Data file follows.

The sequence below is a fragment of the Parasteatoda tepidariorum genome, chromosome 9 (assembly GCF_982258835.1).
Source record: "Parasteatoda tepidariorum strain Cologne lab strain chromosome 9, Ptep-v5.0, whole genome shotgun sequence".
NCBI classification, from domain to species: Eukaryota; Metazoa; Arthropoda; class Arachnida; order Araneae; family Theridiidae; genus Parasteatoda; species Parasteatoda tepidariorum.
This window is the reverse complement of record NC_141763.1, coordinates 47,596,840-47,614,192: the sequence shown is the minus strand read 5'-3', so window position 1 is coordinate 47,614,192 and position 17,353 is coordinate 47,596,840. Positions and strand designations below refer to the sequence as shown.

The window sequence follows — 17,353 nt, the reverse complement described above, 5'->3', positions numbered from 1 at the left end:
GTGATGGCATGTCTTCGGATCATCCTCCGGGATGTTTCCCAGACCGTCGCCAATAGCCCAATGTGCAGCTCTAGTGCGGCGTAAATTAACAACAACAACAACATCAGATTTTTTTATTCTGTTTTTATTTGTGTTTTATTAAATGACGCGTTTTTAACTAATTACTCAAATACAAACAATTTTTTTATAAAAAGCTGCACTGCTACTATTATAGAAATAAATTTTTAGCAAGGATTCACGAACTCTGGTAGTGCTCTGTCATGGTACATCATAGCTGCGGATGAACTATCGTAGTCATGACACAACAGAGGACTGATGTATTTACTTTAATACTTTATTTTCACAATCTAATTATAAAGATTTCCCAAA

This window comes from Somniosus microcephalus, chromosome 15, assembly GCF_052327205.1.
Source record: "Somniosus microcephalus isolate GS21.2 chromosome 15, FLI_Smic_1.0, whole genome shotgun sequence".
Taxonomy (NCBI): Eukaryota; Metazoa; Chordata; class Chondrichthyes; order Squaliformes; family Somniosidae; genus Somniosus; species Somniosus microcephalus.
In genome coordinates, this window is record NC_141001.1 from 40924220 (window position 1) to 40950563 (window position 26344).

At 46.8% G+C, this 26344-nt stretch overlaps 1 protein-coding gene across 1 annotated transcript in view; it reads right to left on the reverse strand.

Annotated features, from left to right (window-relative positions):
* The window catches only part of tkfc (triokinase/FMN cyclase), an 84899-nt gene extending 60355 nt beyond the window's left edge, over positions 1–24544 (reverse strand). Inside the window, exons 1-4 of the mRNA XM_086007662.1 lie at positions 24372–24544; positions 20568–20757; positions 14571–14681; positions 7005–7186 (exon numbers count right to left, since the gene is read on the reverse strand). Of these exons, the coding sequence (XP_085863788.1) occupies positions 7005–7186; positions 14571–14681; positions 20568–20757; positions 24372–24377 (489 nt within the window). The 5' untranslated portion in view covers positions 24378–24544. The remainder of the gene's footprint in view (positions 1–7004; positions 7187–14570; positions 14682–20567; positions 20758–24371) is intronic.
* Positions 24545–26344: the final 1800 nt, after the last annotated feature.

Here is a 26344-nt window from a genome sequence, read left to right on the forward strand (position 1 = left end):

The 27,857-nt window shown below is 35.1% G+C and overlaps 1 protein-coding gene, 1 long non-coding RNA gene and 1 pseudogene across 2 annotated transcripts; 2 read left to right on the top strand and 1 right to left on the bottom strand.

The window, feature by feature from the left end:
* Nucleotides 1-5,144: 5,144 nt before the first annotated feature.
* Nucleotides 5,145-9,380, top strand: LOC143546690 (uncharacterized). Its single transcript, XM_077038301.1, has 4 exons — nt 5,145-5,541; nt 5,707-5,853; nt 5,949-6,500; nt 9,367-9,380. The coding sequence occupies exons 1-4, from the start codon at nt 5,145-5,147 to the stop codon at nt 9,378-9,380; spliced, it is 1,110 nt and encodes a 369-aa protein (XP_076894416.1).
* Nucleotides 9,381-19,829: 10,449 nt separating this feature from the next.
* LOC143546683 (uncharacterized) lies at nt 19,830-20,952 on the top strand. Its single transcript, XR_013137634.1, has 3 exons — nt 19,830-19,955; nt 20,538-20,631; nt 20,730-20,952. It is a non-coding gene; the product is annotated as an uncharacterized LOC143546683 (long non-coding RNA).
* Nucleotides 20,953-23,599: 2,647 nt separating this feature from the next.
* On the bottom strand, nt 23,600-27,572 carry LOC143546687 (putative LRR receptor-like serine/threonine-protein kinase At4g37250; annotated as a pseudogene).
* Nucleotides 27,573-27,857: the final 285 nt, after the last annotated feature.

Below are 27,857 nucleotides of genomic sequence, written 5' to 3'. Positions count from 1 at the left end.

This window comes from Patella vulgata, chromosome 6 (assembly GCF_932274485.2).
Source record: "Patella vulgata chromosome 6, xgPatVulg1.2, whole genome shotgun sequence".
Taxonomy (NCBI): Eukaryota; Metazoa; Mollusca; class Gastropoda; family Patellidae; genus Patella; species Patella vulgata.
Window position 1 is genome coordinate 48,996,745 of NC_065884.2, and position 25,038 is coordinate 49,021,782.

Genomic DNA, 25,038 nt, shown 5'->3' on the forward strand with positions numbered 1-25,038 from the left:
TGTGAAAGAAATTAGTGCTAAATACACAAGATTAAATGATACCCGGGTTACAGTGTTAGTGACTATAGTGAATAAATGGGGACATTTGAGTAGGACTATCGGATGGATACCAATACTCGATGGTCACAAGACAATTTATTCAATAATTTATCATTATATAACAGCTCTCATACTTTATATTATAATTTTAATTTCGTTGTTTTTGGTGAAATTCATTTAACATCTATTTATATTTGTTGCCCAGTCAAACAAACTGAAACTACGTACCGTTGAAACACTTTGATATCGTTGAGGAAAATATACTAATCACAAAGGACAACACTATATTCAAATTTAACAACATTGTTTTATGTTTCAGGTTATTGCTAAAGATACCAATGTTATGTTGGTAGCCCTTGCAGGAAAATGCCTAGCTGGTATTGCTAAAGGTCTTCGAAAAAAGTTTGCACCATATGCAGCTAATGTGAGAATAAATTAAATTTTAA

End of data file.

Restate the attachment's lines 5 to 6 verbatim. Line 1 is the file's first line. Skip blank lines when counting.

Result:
The window sequence follows — 17,353 nt, the reverse complement described above, 5'->3', positions numbered from 1 at the left end:
GTGATGGCATGTCTTCGGATCATCCTCCGGGATGTTTCCCAGACCGTCGCCAATAGCCCAATGTGCAGCTCTAGTGCGGCGTAAATTAACAACAACAACAACATCAGATTTTTTTATTCTGTTTTTATTTGTGTTTTATTAAATGACGCGTTTTTAACTAATTACTCAAATACAAACAATTTTTTTATAAAAAGCTGCACTGCTACTATTATAGAAATAAATTTTTAGCAAGGATTCACGAACTCTGGTAGTGCTCTGTCATGGTACATCATAGCTGCGGATGAACTATCGTAGTCATGACACAACAGAGGACTGATGTATTTACTTTAATACTTTATTTTCACAATCTAATTATAAAGATTTCCCAAA